There are many reasons why this is not always easy. One such reason is that the findings of research tend to be disseminated in publications solely intended for researchers – tending not to be very useful or relevant for professionals – and indeed the professionals are often not even able to access the publications. How can this challenge be responded to? One example is as follows: in 2013, the Norwegian Ministry of Education and Research set up a specific body with the task of identifying, summarizing and communicating the most relevant evidence for decision-making to professionals and those responsible for the education sector, in a format and language adapted to their needs.

Related: Read the publication Evidence that drives opportunities. Let’s lay the foundations of educational recovery!

3. Systematically and rigorously assessing education policies

In the United Kingdom, the goal was established to respond to the education crisis generated by school closures due to Covid-19 with the National Tutoring Programme, a major strategy to provide individualised support to students. And, at the same time as the implementation of this programme, a series of studies were launched to assess it with the aim of obtaining robust information that would help to solve what was not working properly, to clarify with certainty whether or not the programme fulfilled its purpose, and to gather together lessons in order to design similar interventions in the future.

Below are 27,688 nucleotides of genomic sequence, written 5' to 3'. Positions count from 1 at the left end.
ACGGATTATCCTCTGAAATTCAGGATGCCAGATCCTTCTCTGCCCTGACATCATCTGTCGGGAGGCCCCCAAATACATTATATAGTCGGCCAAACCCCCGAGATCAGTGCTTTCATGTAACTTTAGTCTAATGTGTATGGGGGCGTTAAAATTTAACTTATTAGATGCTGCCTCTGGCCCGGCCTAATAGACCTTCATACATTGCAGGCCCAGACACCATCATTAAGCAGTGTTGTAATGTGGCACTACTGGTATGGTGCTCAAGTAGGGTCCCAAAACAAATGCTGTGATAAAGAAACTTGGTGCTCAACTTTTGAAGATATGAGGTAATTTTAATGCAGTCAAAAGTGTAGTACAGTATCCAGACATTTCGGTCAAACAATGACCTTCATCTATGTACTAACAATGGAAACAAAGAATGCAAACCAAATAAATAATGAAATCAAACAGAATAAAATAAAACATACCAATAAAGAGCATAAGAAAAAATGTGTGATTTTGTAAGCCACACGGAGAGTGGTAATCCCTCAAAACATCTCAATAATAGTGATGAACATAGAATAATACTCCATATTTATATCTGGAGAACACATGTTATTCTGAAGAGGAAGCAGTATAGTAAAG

It is an example of the effort dedicated in certain settings to securing information about the implementation, effectiveness and efficiency of the education programmes and policies they set up. The knowledge that can be generated as a result of the operation of public policies is one of the best sources of learning for any system, from a standpoint of continuous improvement. This is, of course, in addition to being a tool for accountability and transparency towards the public.

4. Guaranteeing that evidence is considered in a systematic manner in decision-making regarding education policies

The key moment in the entirety of this process is the decision-making. It is not sufficient to generate evidence and disseminate it: it must be taken into consideration. To ensure this, some countries have opted to train public managers in competencies linked to science and the use of evidence for public policies.

It is not sufficient to generate evidence and disseminate it: it must be taken into consideration.

A complementary strategy is to establish units and procedures that compel, incentivise and enable the incorporation of evidence: from internal units within public authorities which assess the design of programmes, such as in the Philippines, to external bodies that review the suitability of these proposals, taking into consideration available scientific knowledge.

And what about Catalonia?

Catalonia has many makings of what could be an education system that is more informed by research: a long tradition of cooperation between teachers and researchers in the field of institutes of education sciences, more than eighty acknowledged research groups working in the field of education, a number of knowledge units that are already in operation at the heart of education authorities, and so on. But there is a long way to go in Catalonia in terms of connecting research and public policy, a connection that should enable informed decision-making to take a leap forward in the quality and equity of education.

For this reason, Fundació Bofill – together with more than 700 teachers, researchers, schools, research groups and institutions – is highlighting the need to make an institutional commitment to connecting education policy with research. During this very term of office, the foundations must be laid for sound education policies: we know why it is necessary and what tools are required to do it.

If you would like to find out more, go to recercaperleducacio.cat, join the proposal and share it!

Retrieve the presentation video for the initiative + Research x Better Education